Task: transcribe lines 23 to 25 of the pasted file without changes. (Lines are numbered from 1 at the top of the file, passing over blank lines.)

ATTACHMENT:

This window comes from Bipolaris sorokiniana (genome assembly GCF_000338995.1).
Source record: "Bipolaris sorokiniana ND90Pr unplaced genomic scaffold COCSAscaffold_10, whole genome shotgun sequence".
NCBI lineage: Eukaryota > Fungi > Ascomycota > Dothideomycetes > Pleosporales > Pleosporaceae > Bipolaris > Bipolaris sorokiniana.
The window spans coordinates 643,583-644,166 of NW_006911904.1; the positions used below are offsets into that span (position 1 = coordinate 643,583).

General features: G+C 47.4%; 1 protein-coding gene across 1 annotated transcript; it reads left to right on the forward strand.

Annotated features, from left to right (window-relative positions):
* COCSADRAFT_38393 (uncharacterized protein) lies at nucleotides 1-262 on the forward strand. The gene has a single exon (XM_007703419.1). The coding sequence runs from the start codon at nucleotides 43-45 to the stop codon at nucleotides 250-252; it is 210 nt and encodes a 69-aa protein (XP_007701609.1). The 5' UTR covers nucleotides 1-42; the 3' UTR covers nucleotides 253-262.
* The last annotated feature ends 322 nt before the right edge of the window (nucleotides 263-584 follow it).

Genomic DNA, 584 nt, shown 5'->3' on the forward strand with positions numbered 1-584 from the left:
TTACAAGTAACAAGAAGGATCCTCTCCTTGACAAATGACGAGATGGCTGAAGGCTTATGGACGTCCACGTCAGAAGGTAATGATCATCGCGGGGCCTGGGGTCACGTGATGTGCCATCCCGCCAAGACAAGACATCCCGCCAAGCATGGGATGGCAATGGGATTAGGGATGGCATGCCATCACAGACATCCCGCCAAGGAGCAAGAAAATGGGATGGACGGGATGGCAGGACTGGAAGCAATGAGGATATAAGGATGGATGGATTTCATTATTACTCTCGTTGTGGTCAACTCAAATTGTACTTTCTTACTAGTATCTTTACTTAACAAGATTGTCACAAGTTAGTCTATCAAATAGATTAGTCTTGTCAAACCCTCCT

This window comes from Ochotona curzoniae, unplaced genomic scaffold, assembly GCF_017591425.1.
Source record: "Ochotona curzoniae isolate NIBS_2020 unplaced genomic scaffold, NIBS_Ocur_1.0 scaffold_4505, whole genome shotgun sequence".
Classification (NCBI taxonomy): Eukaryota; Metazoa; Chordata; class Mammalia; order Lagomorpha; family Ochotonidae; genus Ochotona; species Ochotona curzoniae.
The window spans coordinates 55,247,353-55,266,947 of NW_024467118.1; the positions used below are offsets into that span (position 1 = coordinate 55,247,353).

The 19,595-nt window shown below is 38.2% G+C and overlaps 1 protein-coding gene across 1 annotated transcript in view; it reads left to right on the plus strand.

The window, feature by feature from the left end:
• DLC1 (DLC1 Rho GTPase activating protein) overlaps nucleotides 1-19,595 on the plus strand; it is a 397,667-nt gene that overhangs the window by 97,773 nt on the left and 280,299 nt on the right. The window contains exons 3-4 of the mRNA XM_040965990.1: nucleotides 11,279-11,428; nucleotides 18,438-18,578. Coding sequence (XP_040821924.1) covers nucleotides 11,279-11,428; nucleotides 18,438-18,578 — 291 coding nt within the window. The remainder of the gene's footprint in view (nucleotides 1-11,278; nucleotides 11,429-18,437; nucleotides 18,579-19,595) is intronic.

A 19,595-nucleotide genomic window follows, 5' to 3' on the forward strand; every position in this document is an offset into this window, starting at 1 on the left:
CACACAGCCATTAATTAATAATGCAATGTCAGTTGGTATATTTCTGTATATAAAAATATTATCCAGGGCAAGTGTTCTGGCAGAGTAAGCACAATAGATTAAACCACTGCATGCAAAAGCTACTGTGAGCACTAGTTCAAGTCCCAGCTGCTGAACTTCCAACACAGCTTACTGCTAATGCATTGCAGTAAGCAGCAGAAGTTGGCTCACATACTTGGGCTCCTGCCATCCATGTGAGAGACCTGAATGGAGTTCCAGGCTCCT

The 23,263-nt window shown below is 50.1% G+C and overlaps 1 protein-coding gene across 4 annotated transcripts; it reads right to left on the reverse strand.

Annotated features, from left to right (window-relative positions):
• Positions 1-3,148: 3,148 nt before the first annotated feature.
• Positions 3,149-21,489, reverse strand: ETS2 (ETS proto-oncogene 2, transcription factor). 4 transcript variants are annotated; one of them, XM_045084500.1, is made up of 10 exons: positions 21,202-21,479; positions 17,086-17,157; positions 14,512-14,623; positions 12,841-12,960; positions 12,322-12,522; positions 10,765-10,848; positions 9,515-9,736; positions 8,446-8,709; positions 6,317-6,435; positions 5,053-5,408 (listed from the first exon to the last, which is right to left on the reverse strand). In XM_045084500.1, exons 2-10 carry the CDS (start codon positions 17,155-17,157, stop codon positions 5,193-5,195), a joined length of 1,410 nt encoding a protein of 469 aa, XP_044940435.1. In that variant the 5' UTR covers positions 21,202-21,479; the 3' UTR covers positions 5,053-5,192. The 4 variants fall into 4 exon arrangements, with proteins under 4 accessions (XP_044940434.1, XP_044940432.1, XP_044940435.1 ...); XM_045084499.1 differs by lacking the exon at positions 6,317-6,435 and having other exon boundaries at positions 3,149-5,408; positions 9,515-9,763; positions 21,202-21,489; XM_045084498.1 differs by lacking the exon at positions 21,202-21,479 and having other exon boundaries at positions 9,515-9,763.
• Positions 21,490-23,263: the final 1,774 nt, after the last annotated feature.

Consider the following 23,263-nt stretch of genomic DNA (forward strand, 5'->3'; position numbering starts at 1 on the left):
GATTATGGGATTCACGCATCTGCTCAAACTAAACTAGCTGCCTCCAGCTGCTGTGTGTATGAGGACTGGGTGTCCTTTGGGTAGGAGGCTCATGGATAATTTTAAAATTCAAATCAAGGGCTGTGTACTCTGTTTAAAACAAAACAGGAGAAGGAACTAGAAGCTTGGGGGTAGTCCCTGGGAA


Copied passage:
• Positions 3,149-21,489, reverse strand: ETS2 (ETS proto-oncogene 2, transcription factor). 4 transcript variants are annotated; one of them, XM_045084500.1, is made up of 10 exons: positions 21,202-21,479; positions 17,086-17,157; positions 14,512-14,623; positions 12,841-12,960; positions 12,322-12,522; positions 10,765-10,848; positions 9,515-9,736; positions 8,446-8,709; positions 6,317-6,435; positions 5,053-5,408 (listed from the first exon to the last, which is right to left on the reverse strand). In XM_045084500.1, exons 2-10 carry the CDS (start codon positions 17,155-17,157, stop codon positions 5,193-5,195), a joined length of 1,410 nt encoding a protein of 469 aa, XP_044940435.1. In that variant the 5' UTR covers positions 21,202-21,479; the 3' UTR covers positions 5,053-5,192. The 4 variants fall into 4 exon arrangements, with proteins under 4 accessions (XP_044940434.1, XP_044940432.1, XP_044940435.1 ...); XM_045084499.1 differs by lacking the exon at positions 6,317-6,435 and having other exon boundaries at positions 3,149-5,408; positions 9,515-9,763; positions 21,202-21,489; XM_045084498.1 differs by lacking the exon at positions 21,202-21,479 and having other exon boundaries at positions 9,515-9,763.
• Positions 21,490-23,263: the final 1,774 nt, after the last annotated feature.

Consider the following 23,263-nt stretch of genomic DNA (forward strand, 5'->3'; position numbering starts at 1 on the left):